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New student 'habitat' opens in landmark building

Student social study space on the ground floor facing Queens Avenue Bhagesh Sachania

Student areas include individual study space on the first floor Bhagesh Sachania

6 April 2016

An historic building in the heart of Bristol has been transformed from a tired retail space into a modern facility for University of Bristol students and the public.

Beacon House, a Grade II listed building which was previously a Habitat store until it closed in 2011, will open today [11 April] as a student study centre, public reception and cafe after a £12 million investment.

Bristol-based firm Midas Construction, part of The Midas Group, has completely renovated the 2,643 square metre facility over the last eight months.

The project presented a number of challenges, namely the building’s location on a busy main road and the desire to preserve and enhance the listed part of the building which was built as a hotel in the 1850s.

In addition to the listed part of the building, there is also a more modern rear extension which acted as the main floor space for Habitat.

This area has been improved by fitting deeper plan windows to the first floor, removing redundant canopies and cleaning the stonework on the elevations.

Patrick Finch, Bursar and Director of Estates at the University of Bristol, said: “Beacon House was a very tired building but Midas Construction has done a fantastic job in transforming it into a modern and flexible environment for our students and the public to enjoy.

“The structure of the listed building has been difficult for us to work around, particularly where the reception and cafe are now sited. Despite these difficulties, we have managed to create a light, airy and welcoming space.

“Similarly, introducing services like air conditioning to meeting rooms and ventilation to spaces which will be used much more intensively by us than by Habitat has given rise to much thought about where to hide unsightly services so as not to impact the listed building.”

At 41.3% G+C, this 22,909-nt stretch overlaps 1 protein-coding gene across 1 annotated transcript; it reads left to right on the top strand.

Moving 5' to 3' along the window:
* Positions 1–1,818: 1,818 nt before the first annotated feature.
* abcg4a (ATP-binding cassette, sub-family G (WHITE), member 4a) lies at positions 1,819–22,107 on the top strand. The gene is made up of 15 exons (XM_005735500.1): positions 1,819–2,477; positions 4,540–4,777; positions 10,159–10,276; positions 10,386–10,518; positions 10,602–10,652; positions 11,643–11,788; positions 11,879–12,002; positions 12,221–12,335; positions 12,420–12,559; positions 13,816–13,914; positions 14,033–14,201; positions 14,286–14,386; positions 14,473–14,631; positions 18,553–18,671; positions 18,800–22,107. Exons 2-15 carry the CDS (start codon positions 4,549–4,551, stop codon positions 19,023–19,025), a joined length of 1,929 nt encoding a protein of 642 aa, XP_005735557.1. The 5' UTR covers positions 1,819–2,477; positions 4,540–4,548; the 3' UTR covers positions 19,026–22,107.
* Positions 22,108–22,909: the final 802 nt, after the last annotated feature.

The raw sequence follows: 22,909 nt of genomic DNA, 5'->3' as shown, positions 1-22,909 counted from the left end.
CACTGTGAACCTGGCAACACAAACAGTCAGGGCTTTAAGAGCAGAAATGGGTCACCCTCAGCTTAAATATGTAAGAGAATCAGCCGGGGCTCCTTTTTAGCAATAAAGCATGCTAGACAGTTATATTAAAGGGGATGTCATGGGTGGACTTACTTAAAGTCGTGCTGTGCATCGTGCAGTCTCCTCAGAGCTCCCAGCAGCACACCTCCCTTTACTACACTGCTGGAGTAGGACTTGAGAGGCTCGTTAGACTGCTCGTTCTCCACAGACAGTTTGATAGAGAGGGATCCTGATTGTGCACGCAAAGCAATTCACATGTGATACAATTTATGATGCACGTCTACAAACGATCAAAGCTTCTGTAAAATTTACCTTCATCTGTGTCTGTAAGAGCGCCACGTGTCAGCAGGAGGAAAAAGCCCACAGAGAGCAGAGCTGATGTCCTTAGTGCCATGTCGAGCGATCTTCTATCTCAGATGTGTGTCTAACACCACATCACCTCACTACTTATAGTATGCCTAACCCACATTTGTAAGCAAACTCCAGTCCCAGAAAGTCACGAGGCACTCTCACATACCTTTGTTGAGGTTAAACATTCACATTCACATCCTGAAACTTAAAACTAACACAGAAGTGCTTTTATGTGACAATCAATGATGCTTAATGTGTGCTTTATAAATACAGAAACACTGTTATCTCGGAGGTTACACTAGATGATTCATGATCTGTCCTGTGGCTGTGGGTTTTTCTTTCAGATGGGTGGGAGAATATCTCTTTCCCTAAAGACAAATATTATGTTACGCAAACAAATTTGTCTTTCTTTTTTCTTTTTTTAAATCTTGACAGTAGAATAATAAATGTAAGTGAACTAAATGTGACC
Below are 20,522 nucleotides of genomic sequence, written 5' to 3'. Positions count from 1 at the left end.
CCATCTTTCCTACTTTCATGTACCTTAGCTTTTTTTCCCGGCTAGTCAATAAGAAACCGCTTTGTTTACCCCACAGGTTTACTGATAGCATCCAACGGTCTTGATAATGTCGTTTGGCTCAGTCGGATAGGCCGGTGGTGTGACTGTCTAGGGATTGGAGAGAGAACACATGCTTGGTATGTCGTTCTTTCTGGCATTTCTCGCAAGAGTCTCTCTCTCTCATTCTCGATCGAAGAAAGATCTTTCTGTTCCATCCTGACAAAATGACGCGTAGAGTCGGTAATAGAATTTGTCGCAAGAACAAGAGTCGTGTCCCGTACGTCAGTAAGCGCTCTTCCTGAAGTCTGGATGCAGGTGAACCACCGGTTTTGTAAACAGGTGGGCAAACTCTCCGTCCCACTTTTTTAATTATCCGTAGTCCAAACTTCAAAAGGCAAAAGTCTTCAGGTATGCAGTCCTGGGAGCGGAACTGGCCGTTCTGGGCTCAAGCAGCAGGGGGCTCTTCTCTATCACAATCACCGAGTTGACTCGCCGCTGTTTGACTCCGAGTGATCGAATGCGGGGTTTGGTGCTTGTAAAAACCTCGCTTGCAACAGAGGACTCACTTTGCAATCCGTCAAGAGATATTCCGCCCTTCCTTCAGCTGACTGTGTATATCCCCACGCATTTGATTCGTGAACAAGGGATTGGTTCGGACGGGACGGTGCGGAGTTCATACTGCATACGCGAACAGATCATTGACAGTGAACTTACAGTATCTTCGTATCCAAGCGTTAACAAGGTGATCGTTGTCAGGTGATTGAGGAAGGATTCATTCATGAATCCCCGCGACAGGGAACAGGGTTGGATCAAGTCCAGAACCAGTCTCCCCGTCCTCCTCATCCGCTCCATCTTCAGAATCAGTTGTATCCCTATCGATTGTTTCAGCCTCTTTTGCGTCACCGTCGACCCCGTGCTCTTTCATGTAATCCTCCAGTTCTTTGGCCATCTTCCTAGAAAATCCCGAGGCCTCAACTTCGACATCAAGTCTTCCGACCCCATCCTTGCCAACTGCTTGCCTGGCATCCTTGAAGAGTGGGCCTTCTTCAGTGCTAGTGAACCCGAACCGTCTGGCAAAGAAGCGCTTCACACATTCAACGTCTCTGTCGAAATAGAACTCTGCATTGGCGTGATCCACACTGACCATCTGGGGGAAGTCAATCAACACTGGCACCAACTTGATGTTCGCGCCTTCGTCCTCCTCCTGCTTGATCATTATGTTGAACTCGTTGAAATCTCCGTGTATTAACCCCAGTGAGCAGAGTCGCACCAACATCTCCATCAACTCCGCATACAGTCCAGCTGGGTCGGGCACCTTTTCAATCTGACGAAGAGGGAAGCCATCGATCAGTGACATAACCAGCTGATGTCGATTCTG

Beacon House has achieved a Royal Institution for Chartered Surveyors SKA rating of bronze, mainly by upgrading insulation, introducing double glazed windows, fitting energy efficient boilers and using LED lighting.

Photo voltaic panels have also been added to the roof to provide electricity and carpet tiles are made from fishing nets recycled from small fishing villages in the Philippines.

While Beacon House’s location on the corner of Queen’s Avenue and the Triangle is ideal for the University, it presented logistical challenges during the construction phase due to the busy road and proximity to retail outlets and a nightclub in the basement of the building which remained operational throughout the renovation programme.

Derek Quinn, the Executive Director of Midas Construction, said: “This project is an excellent example of our commitment to industry leading performance and customer service in practice. Bristol University has praised our site team for the way they approached a challenging project by working collaboratively to hand over a high quality product on time and on budget.

“As a local firm that only used local sub-contractors during the project, we are proud to have transformed an historic local building for such a respected establishment.”

The project is the latest in a series of investments by the University in teaching and research facilities as part of its £525 million capital investment programme over 10 years.

Beacon House now boasts a study centre, complete with 388 study seats, 66 computers, social study spaces, a quiet study area and flexible group learning rooms.

The café will be open to the public seven days a week, as will the large reception area which provides a focal point for all visitors to the University.

The University says Beacon House will become a key part of the University’s campus thanks to its location between the Students’ Union and the central campus.

Professor Judith Squires, Pro Vice-Chancellor at the University of Bristol, said: “Beacon House is a really exciting addition to the University as the building is in such a prime position.

“It will accommodate, energise and inspire students in a welcoming and flexible environment, and showcase the best of the University to our visitors. As a site that promotes and celebrates learning we hope that it will become central to the University's engagement with its students and the wider city.”

The building has been carefully designed to meet the needs of students who increasingly need flexible study spaces in addition to traditional libraries.

It features easily moveable furniture so that the purpose of different spaces can be changed, sound-insulated booths to ensure quiet study, and even wireless mobile phone charging points.

Beacon House, next to the Royal West of England Academy, was constructed in the 1850s and was formerly the Queen’s Hotel before being used for retail purposes – Gardiners in the 1930s, Debenhams after the war and more recently Habitat, which closed in 2011.